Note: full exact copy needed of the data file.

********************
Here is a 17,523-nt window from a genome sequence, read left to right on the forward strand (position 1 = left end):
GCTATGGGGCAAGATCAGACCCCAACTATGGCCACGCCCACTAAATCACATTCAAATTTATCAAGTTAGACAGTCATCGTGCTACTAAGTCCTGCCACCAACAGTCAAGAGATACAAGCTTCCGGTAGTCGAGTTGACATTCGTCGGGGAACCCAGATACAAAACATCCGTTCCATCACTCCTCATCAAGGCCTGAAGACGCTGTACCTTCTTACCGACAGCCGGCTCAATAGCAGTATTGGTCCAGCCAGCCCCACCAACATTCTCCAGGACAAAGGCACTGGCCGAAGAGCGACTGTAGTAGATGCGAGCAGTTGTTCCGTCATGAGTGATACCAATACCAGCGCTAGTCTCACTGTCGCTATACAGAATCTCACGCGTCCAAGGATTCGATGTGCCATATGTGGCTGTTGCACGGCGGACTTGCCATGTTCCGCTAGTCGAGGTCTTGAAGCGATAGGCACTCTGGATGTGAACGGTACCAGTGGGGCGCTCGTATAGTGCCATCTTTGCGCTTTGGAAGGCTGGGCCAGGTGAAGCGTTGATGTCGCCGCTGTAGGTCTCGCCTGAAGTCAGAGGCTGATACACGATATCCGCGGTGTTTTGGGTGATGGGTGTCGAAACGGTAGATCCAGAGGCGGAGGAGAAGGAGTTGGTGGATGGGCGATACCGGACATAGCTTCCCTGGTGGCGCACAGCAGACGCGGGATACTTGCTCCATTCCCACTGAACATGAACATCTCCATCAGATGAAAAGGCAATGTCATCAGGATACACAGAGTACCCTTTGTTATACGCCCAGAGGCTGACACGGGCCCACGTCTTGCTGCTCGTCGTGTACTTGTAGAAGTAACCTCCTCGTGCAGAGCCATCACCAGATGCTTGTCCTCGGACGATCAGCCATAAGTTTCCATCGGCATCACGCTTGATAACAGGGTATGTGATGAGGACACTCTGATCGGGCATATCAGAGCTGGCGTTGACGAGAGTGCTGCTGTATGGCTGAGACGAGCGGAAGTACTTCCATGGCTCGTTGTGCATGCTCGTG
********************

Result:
Here is a 17,523-nt window from a genome sequence, read left to right on the forward strand (position 1 = left end):
GCTATGGGGCAAGATCAGACCCCAACTATGGCCACGCCCACTAAATCACATTCAAATTTATCAAGTTAGACAGTCATCGTGCTACTAAGTCCTGCCACCAACAGTCAAGAGATACAAGCTTCCGGTAGTCGAGTTGACATTCGTCGGGGAACCCAGATACAAAACATCCGTTCCATCACTCCTCATCAAGGCCTGAAGACGCTGTACCTTCTTACCGACAGCCGGCTCAATAGCAGTATTGGTCCAGCCAGCCCCACCAACATTCTCCAGGACAAAGGCACTGGCCGAAGAGCGACTGTAGTAGATGCGAGCAGTTGTTCCGTCATGAGTGATACCAATACCAGCGCTAGTCTCACTGTCGCTATACAGAATCTCACGCGTCCAAGGATTCGATGTGCCATATGTGGCTGTTGCACGGCGGACTTGCCATGTTCCGCTAGTCGAGGTCTTGAAGCGATAGGCACTCTGGATGTGAACGGTACCAGTGGGGCGCTCGTATAGTGCCATCTTTGCGCTTTGGAAGGCTGGGCCAGGTGAAGCGTTGATGTCGCCGCTGTAGGTCTCGCCTGAAGTCAGAGGCTGATACACGATATCCGCGGTGTTTTGGGTGATGGGTGTCGAAACGGTAGATCCAGAGGCGGAGGAGAAGGAGTTGGTGGATGGGCGATACCGGACATAGCTTCCCTGGTGGCGCACAGCAGACGCGGGATACTTGCTCCATTCCCACTGAACATGAACATCTCCATCAGATGAAAAGGCAATGTCATCAGGATACACAGAGTACCCTTTGTTATACGCCCAGAGGCTGACACGGGCCCACGTCTTGCTGCTCGTCGTGTACTTGTAGAAGTAACCTCCTCGTGCAGAGCCATCACCAGATGCTTGTCCTCGGACGATCAGCCATAAGTTTCCATCGGCATCACGCTTGATAACAGGGTATGTGATGAGGACACTCTGATCGGGCATATCAGAGCTGGCGTTGACGAGAGTGCTGCTGTATGGCTGAGACGAGCGGAAGTACTTCCATGGCTCGTTGTGCATGCTCGTG